Experience decays. While some experiences stay with us vividly for years, most fade in hours. Rapid feedback matters because it translates experience into learning while the experience is still alive for us. This translates into registering whatever value there might be in the feedback more deeply, and into internalizing the learning more fully.
Feedback in the moment works best if it’s practiced as a discipline. One way to do this is to make a habit of a three-part rhythm. First, open up: ask what each person’s quick reflections were on the meeting or event that just happened. Then, connect: relate those reflections to a broader theme, such as what different individuals were trying to practice, or a lesson about a particular kind of situation. Finally, resolve: what, if any, implications are there for what people should do. This last piece can be very light — in fact, it needs to be when feedback is sufficiently frequent. Often, the best feedback leads to small, simple actions such as “the next time I’m in a meeting with you, I’ll watch for…” or “when I write the follow-up note, why don’t I try to convey…” or “tonight, I’ll spend a few minutes thinking about…”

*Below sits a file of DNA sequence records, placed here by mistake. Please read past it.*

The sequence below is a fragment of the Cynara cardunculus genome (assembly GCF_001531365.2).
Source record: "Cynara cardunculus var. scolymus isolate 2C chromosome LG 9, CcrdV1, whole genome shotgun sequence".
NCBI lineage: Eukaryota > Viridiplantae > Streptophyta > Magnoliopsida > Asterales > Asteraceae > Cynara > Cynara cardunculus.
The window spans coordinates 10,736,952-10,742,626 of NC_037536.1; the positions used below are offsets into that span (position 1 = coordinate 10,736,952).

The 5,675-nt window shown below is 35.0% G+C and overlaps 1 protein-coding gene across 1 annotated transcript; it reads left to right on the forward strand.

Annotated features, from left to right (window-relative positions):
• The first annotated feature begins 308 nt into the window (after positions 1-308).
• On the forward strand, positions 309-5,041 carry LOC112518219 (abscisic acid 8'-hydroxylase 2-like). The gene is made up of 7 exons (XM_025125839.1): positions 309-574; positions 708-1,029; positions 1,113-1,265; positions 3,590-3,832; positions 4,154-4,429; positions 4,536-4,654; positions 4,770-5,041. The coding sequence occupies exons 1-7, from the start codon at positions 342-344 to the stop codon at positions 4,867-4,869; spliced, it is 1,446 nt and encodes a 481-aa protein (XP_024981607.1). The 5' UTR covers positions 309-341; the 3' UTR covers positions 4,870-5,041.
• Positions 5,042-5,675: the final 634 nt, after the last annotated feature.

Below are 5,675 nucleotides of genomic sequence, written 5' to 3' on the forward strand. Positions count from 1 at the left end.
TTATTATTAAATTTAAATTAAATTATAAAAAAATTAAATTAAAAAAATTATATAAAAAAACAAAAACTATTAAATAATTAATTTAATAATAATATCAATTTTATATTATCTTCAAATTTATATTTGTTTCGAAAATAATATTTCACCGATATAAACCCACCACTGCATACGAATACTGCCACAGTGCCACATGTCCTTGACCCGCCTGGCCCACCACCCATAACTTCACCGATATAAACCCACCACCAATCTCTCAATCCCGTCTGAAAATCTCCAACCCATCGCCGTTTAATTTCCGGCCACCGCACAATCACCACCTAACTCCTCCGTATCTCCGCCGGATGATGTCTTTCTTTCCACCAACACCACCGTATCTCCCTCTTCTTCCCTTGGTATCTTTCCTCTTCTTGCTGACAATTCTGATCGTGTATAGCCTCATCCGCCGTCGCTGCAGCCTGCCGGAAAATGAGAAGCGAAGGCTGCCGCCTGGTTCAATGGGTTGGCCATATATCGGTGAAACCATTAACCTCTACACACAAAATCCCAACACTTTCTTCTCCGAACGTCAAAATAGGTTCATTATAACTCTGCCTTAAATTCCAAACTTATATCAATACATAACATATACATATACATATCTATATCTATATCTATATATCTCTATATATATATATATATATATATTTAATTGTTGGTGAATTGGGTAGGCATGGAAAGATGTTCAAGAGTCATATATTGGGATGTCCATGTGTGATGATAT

Occasionally, the moment at hand provides an opportunity to give a broader, more holistic kind of feedback. When that happens, it is generally best to explicitly shift gears: to move into a dialogue that’s different in intention and requires a longer commitment of time. Being explicit in this way helps keep the rhythm of brevity of feedback in the moment. Brevity enables regularity, and regularity is the essence of what makes the discipline matter.
Niko Canner is the founder of Incandescent. We’re discovering better ways to create, build, and run organizations.
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Originally published at medium.com
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